The syllogism he had learnt from Kiesewetter's Logic: "Caius is a man, men are mortal, therefore Caius is mortal," had always seemed to him correct as applied to Caius, but certainly not as applied to himself. That Caius – man in the abstract – was mortal, was perfectly correct, but he was not Caius, not an abstract man, but a creature quite, quite separate from all others. He had been little Vanya, with a mamma and a papa, with Mitya and Volodya, with the toys, a coachman and a nurse, afterwards with Katenka and will all the joys, griefs, and delights of childhood, boyhood, and youth. What did Caius know of the smell of that striped leather ball Vanya had been so fond of? Had Caius kissed his mother's hand like that, and did the silk of her dress rustle so for Caius? Had he rioted like that at school when the pastry was bad? Had Caius been in love like that? Could Caius preside at a session as he did? "Caius really was mortal, and it was right for him to die; but for me, little Vanya, Ivan Ilych, with all my thoughts and emotions, it's altogether a different matter. It cannot be that I ought to die. That would be too terrible." (Chapter VI)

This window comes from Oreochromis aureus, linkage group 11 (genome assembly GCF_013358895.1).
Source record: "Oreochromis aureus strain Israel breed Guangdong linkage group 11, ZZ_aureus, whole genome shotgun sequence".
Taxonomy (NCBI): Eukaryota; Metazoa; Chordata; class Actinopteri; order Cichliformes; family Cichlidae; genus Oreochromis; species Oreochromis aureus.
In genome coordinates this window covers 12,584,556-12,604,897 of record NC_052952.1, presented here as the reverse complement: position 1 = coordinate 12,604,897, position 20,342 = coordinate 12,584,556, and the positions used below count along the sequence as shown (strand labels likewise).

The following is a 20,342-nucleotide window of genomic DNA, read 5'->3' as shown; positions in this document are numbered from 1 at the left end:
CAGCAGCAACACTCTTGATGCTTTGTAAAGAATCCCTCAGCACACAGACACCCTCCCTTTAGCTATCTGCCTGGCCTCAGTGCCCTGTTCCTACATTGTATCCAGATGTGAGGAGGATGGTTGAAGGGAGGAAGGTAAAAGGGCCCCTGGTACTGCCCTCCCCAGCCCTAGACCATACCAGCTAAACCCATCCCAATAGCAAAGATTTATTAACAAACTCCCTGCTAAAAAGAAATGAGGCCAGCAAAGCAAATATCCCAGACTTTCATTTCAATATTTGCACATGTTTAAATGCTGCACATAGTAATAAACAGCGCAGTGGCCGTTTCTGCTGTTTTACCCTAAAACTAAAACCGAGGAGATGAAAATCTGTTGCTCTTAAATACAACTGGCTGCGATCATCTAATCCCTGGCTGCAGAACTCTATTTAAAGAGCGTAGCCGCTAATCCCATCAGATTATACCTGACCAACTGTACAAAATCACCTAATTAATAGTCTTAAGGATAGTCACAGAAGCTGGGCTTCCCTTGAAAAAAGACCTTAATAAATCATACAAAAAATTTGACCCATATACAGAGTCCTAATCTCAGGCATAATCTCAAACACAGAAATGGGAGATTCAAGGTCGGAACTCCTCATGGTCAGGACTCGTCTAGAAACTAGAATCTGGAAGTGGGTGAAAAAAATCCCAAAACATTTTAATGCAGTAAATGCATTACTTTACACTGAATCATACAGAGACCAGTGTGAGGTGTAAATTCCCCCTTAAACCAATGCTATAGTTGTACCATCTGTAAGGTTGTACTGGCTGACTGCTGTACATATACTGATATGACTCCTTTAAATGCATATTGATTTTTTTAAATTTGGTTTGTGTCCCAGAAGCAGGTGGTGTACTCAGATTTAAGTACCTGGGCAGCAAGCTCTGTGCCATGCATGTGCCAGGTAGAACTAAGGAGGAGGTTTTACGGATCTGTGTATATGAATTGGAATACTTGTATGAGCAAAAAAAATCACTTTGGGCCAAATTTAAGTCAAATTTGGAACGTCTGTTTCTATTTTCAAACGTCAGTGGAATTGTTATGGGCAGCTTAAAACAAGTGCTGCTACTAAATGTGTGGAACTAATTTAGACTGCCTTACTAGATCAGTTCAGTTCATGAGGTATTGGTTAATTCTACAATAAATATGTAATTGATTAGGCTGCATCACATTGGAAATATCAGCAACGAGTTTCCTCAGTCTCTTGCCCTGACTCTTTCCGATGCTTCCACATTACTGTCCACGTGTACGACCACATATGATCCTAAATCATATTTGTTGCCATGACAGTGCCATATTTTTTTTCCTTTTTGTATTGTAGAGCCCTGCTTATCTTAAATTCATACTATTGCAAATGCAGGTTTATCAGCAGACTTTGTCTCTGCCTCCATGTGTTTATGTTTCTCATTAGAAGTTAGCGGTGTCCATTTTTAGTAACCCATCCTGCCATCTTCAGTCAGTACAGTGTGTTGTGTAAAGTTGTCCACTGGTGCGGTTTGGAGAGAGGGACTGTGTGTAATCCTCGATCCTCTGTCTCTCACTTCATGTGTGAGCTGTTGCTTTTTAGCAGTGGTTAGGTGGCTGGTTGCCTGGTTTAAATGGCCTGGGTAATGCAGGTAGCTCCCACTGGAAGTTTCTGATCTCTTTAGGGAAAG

In his essay Ob Annenskom (“On Annenski,” 1921) Hodasevich compares Annenski to Tolstoy’s Ivan Ilyich, mentions Annenski’s penname Nik. T-o (a translation of Greek Outis, the pseudonym under which Odysseus conceals his identity from the Cyclops Polyphemus) and contrasts it with nekto (somebody):
Чего не додумал Иван Ильич, то знал Анненский. Знал, что никаким директорством, никаким бытом и даже никакой филологией от смерти по-настоящему не загородиться. Она уничтожит и директора, и барина, и филолога. Только над истинным его "я", над тем, чтo отображается в "чувствах и мыслях", над личностью -- у неё как будто нет власти. И он находил реальное, осязаемое отражение и утверждение личности -- в поэзии. Тот, чьё лицо он видел, подходя к зеркалу, был директор гимназии, смертный никто. Тот, чьё лицо отражалось в поэзии, был бессмертный некто. Ник. Т-о -- никто -- есть безличный действительный статский советник, которым, как видимой оболочкой, прикрыт невидимый некто. Этот свой псевдоним, под которым он печатал стихи, Анненский рассматривал как перевод греческого "outis", никто, -- того самого псевдонима, под которым Одиссей скрыл от циклопа Полифема своё истинное имя, свою подлинную личность, своего некто. Поэзия была для него заклятием страшного Полифема -- смерти. Но психологически это не только не мешало, а даже способствовало тому, чтобы его вдохновительницей, его Музой была смерть.